Thanks to Aaron Bergstrom, Advanced Cyberinfrastructure Manager, we obtained some excellent equipment to use in a Visualization Lab. We’d planned to create this in CFL305, but once we began discussing our aforementioned renovations, it became clear that our initial location choice would be inaccessible during construction. The architects, realizing our interest, designed a terrific space for the Visualization Lab, right across from CFL305, overlooking the Reading Room. But that space won’t be completed until renovations are done, and that would mean students wouldn’t have access for another year. We wanted students to have at least a temporary space this year. So we found another space – CFL220. Unfortunately, it was unavailable during the summer, as it was being utilized for a UND Art Collections project, but that’s complete, and the space will shortly be adapted to become a temporary Visualization Lab. We hope to have it available this term. More details to follow!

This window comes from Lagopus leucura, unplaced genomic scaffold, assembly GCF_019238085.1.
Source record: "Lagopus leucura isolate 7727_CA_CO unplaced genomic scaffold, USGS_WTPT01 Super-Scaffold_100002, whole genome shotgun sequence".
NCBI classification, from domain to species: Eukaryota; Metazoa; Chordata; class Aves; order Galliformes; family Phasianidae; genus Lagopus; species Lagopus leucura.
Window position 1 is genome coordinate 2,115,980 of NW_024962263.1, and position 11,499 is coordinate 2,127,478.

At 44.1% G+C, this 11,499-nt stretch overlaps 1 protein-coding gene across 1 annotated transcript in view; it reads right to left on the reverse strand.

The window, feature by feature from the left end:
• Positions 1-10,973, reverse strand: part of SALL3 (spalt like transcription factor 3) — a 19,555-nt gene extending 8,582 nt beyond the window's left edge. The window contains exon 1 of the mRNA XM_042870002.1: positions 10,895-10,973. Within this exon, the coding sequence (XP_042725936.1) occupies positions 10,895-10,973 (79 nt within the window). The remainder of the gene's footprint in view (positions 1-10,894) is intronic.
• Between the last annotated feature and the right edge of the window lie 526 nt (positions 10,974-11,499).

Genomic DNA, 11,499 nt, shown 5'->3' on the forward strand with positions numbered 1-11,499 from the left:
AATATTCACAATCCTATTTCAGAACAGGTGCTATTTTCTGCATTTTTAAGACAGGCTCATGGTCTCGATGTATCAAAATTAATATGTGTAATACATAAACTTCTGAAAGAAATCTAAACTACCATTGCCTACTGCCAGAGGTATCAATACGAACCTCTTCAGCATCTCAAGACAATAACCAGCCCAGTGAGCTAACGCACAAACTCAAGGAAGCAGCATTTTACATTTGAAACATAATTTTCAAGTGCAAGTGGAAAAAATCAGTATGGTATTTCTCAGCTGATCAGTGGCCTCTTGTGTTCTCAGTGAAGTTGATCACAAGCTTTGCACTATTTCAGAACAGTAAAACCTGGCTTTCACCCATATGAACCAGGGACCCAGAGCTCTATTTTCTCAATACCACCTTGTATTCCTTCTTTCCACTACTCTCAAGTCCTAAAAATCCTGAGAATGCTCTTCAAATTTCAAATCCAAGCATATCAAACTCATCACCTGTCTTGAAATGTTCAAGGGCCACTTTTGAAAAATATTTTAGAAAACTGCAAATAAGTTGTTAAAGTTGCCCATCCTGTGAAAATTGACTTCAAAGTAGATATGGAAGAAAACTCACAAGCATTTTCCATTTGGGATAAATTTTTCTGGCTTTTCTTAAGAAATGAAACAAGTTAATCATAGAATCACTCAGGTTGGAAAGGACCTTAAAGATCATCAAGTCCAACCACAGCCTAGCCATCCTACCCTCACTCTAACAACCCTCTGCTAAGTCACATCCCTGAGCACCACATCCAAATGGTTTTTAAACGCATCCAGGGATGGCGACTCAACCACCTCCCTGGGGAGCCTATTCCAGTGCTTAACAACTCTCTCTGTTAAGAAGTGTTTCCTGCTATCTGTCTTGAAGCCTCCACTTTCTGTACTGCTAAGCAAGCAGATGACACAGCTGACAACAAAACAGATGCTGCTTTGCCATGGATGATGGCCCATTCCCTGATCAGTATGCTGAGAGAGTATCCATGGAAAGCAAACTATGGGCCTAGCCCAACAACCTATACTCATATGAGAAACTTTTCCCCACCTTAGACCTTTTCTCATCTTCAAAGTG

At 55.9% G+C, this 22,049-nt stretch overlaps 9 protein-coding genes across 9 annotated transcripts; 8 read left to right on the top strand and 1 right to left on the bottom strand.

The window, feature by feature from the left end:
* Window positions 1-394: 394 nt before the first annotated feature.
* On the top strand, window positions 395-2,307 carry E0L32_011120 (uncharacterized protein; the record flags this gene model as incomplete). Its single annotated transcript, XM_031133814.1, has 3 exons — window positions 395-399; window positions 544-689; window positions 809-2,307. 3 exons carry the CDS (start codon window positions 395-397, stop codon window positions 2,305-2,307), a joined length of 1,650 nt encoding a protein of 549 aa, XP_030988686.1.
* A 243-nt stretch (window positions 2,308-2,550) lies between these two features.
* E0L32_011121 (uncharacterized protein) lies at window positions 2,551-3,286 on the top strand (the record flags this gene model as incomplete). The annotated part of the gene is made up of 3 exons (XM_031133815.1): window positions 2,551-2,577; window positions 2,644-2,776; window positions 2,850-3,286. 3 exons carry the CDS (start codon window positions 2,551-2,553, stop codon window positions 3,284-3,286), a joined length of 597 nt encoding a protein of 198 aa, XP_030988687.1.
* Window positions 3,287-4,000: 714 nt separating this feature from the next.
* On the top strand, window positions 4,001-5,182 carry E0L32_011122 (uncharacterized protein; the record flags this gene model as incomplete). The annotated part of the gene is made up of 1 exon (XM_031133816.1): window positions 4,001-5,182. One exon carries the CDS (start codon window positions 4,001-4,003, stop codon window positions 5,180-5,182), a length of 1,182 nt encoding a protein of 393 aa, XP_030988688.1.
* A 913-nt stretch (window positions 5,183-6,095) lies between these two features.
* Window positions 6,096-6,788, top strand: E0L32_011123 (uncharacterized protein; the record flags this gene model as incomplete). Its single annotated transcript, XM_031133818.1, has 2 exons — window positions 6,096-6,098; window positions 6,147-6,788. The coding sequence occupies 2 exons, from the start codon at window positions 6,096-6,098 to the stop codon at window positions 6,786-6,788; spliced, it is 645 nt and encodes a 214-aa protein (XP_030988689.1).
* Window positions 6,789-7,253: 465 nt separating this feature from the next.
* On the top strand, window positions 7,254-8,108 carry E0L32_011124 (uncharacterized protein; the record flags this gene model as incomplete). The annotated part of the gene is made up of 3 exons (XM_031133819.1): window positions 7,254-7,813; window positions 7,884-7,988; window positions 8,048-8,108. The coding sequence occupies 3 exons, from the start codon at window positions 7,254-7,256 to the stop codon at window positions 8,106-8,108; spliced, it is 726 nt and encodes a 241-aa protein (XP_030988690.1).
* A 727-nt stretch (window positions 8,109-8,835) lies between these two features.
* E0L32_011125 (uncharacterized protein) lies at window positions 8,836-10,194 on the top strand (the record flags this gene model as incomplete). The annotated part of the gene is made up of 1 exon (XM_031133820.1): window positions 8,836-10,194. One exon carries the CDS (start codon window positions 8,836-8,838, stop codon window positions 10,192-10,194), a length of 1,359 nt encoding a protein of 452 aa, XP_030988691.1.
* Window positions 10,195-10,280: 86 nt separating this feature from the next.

Coulee to Columbia at CFL – Entrances, Main "Circulation" Path, and Reading Room